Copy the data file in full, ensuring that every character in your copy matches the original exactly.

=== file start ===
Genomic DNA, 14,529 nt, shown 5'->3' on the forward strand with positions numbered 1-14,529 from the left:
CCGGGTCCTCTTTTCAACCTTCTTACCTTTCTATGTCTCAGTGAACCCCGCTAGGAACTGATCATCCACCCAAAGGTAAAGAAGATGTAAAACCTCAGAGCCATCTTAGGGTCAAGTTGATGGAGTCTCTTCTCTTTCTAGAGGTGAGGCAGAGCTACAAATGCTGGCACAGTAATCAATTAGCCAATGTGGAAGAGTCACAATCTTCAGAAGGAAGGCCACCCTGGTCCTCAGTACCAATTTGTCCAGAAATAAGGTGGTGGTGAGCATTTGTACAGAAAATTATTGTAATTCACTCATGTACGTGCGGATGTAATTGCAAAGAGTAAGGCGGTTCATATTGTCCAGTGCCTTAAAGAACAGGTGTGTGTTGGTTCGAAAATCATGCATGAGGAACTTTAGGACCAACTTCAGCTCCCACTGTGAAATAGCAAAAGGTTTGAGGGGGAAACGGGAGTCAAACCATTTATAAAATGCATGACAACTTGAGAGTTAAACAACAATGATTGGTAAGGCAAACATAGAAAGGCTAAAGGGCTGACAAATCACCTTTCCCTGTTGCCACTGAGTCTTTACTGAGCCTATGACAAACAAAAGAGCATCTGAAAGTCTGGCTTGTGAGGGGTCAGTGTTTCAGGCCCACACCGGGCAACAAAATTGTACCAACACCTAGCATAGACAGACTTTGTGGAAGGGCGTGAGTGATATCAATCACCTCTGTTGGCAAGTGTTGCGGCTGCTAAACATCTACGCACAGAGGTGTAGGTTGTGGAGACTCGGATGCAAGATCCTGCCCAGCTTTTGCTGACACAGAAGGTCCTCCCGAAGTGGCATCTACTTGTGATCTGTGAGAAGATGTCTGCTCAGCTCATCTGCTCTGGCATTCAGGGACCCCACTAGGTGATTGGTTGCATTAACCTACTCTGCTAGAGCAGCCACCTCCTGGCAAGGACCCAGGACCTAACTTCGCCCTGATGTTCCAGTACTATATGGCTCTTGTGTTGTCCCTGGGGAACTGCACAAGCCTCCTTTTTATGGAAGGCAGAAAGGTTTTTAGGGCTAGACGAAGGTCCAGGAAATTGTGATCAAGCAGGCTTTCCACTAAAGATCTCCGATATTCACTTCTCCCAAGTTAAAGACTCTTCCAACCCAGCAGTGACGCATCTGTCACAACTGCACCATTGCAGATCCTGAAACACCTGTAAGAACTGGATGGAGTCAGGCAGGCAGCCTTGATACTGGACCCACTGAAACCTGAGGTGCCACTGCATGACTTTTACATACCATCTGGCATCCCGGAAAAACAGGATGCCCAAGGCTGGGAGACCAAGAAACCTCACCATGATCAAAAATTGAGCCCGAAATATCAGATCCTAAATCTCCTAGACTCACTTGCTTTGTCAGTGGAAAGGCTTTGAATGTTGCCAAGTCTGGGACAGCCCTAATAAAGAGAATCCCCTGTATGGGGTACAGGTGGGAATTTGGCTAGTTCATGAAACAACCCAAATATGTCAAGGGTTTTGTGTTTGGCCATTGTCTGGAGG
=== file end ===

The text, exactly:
Genomic DNA, 14,529 nt, shown 5'->3' on the forward strand with positions numbered 1-14,529 from the left:
CCGGGTCCTCTTTTCAACCTTCTTACCTTTCTATGTCTCAGTGAACCCCGCTAGGAACTGATCATCCACCCAAAGGTAAAGAAGATGTAAAACCTCAGAGCCATCTTAGGGTCAAGTTGATGGAGTCTCTTCTCTTTCTAGAGGTGAGGCAGAGCTACAAATGCTGGCACAGTAATCAATTAGCCAATGTGGAAGAGTCACAATCTTCAGAAGGAAGGCCACCCTGGTCCTCAGTACCAATTTGTCCAGAAATAAGGTGGTGGTGAGCATTTGTACAGAAAATTATTGTAATTCACTCATGTACGTGCGGATGTAATTGCAAAGAGTAAGGCGGTTCATATTGTCCAGTGCCTTAAAGAACAGGTGTGTGTTGGTTCGAAAATCATGCATGAGGAACTTTAGGACCAACTTCAGCTCCCACTGTGAAATAGCAAAAGGTTTGAGGGGGAAACGGGAGTCAAACCATTTATAAAATGCATGACAACTTGAGAGTTAAACAACAATGATTGGTAAGGCAAACATAGAAAGGCTAAAGGGCTGACAAATCACCTTTCCCTGTTGCCACTGAGTCTTTACTGAGCCTATGACAAACAAAAGAGCATCTGAAAGTCTGGCTTGTGAGGGGTCAGTGTTTCAGGCCCACACCGGGCAACAAAATTGTACCAACACCTAGCATAGACAGACTTTGTGGAAGGGCGTGAGTGATATCAATCACCTCTGTTGGCAAGTGTTGCGGCTGCTAAACATCTACGCACAGAGGTGTAGGTTGTGGAGACTCGGATGCAAGATCCTGCCCAGCTTTTGCTGACACAGAAGGTCCTCCCGAAGTGGCATCTACTTGTGATCTGTGAGAAGATGTCTGCTCAGCTCATCTGCTCTGGCATTCAGGGACCCCACTAGGTGATTGGTTGCATTAACCTACTCTGCTAGAGCAGCCACCTCCTGGCAAGGACCCAGGACCTAACTTCGCCCTGATGTTCCAGTACTATATGGCTCTTGTGTTGTCCCTGGGGAACTGCACAAGCCTCCTTTTTATGGAAGGCAGAAAGGTTTTTAGGGCTAGACGAAGGTCCAGGAAATTGTGATCAAGCAGGCTTTCCACTAAAGATCTCCGATATTCACTTCTCCCAAGTTAAAGACTCTTCCAACCCAGCAGTGACGCATCTGTCACAACTGCACCATTGCAGATCCTGAAACACCTGTAAGAACTGGATGGAGTCAGGCAGGCAGCCTTGATACTGGACCCACTGAAACCTGAGGTGCCACTGCATGACTTTTACATACCATCTGGCATCCCGGAAAAACAGGATGCCCAAGGCTGGGAGACCAAGAAACCTCACCATGATCAAAAATTGAGCCCGAAATATCAGATCCTAAATCTCCTAGACTCACTTGCTTTGTCAGTGGAAAGGCTTTGAATGTTGCCAAGTCTGGGACAGCCCTAATAAAGAGAATCCCCTGTATGGGGTACAGGTGGGAATTTGGCTAGTTCATGAAACAACCCAAATATGTCAAGGGTTTTGTGTTTGGCCATTGTCTGGAGG